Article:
George Soros just kicked in another half million dollars of his "big, out-of-state, special-interest money" to the supporters of legalizing marijuana in Oregon. According to them:
"Criminal growers with links to drug cartels hide their illegal operations on public lands. They don’t care how much damage is done to fragile habitats in national parks, state parks and wilderness areas.
Growing unregulated marijuana in natural areas destroys local ecosystems, by:
- Destroying native, fragile plant life and habitat; and
- Illegally diverting water from streams and creeks for irrigation, which in turn dries out water sources for fish and plants.
- Indoor illegal marijuana growing can use a tremendous amount of energy. Some don’t follow the fire code or have access to energy conservation techniques or equipment. They won’t ask for help with solar panels and power-saving equipment, and have no incentive to do so.
Measure 91 will help reverse these unintended consequences.
Most importantly, a legal market will help drive criminal market cartel growers out of business. Marijuana will be grown by licensed individuals with no need to hide in our forests. There will be less need for resource-heavy indoor grows."
In point of fact: legalization in OR and WA has thus far led to increases in black market traffic, not decreases. Reputable sources note that product from illegal grow-ops in the Emerald Triangle of northern CA and southern OR is currently being shipped largely to WA and CO markets, due to their ability to undercut the "taxed and regulated" suppliers in both states.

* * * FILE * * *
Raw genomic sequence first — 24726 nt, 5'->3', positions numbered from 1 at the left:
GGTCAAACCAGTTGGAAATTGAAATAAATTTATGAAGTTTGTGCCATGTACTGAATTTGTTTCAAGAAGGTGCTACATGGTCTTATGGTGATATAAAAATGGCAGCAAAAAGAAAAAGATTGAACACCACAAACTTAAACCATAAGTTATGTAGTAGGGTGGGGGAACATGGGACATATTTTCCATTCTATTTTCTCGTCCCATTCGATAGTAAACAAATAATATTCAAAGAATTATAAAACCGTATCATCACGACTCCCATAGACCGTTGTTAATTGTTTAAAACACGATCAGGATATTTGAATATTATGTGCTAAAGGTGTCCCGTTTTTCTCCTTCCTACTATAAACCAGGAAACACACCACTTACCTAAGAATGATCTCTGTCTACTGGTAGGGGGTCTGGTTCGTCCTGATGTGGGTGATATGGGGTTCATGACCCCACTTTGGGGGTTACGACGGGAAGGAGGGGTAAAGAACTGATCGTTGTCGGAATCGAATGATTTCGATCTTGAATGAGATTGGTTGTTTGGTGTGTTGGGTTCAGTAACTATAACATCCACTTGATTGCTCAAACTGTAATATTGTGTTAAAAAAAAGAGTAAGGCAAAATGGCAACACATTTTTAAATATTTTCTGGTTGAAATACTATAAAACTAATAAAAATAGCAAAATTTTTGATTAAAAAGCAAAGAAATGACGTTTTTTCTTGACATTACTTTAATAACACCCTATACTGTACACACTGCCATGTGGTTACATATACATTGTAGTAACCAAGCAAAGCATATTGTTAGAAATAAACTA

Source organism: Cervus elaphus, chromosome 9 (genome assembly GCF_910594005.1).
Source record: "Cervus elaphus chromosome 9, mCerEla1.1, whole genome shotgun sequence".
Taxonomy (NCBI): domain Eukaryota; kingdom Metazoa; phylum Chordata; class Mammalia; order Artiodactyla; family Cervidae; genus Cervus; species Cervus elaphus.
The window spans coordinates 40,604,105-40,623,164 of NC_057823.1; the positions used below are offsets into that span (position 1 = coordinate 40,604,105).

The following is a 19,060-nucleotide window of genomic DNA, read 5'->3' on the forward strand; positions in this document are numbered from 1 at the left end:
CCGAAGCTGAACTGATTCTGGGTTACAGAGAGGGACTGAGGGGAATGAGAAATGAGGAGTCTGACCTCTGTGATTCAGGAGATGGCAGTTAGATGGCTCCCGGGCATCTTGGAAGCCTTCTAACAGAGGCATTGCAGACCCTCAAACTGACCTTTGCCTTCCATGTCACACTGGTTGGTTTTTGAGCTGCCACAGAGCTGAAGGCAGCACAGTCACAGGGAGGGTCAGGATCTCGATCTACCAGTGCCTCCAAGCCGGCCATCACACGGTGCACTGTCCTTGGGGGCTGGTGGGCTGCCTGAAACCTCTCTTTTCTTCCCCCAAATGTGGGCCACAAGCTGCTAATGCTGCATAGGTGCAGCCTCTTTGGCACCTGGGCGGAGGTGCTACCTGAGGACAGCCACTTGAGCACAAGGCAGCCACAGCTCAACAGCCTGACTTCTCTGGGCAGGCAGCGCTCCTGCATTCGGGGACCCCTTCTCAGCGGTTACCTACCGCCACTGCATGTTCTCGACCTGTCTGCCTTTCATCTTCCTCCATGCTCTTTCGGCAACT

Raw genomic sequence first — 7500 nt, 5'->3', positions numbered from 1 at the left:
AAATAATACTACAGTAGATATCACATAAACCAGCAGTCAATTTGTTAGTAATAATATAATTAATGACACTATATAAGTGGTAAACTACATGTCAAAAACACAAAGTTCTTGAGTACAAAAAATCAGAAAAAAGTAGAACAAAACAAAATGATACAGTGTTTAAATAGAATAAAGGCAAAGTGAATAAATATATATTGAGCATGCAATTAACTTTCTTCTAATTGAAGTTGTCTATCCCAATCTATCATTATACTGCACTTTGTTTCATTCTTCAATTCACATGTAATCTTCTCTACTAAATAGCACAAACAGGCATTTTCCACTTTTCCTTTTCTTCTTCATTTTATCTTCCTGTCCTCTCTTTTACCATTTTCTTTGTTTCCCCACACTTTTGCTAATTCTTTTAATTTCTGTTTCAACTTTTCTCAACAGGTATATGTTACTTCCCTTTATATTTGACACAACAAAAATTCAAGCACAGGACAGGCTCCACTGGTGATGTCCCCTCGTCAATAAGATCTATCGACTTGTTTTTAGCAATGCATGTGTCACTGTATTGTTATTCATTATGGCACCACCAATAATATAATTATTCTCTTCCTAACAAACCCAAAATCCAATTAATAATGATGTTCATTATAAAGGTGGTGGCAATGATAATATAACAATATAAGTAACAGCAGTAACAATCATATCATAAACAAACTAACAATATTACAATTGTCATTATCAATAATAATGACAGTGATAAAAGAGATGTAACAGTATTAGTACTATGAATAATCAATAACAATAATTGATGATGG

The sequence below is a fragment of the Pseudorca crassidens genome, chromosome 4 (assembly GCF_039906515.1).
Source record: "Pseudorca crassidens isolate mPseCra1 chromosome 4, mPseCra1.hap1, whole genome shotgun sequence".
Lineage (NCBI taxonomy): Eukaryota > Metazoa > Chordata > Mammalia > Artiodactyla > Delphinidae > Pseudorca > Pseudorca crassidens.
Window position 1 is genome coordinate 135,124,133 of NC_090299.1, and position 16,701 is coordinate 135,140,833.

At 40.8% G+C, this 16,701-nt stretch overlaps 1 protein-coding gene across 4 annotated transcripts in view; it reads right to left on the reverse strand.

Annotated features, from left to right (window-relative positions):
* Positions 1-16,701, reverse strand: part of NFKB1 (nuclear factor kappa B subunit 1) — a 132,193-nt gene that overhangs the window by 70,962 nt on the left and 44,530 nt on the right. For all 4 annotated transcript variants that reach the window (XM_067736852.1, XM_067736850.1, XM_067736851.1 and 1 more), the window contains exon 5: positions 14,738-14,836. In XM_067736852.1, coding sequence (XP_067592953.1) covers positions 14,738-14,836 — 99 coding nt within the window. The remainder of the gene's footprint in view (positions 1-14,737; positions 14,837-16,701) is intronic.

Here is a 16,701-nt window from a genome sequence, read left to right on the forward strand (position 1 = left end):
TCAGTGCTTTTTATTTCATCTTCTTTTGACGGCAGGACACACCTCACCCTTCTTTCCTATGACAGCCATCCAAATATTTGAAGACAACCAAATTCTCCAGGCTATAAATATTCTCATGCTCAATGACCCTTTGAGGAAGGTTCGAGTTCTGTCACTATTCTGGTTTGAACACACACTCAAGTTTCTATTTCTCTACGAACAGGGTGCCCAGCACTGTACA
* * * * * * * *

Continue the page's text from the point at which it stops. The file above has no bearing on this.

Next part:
The same circumstances will apply in Oregon, despite proponents' claims that because it'll all be regulated by the OLCC, taxation will be stable.
Wrong again: municipalities around the state are already scrambling to add their own taxes on top of the state tax, and they can increase those taxes at any time.
Legalization in Oregon will have exactly the opposite effect on illegal grow-ops than proponents claim: it will provide enhanced markets in the state for reasons identical to those observed in Washington and Colorado - the ability to undercut the "taxed and regulated" suppliers - and for precisely that reason, they'll be motivated to increase, rather than decrease, their operations. After all, they don't pay for water; they illegally divert it. They have no motivation to care for the habitat as it is; the USFWS is listing, as noted previously, the fisher as a threatened species under the auspices of the Endangered Species Act, and one of the primary reasons for that has been the number of deaths due to indiscriminate use of rodenticides at illegal grow-ops.
Legalization will magnify the problems, rather than minimize them.
Curiously, supporters claim to be "ardent environmentalists" - but not where their weed is involved.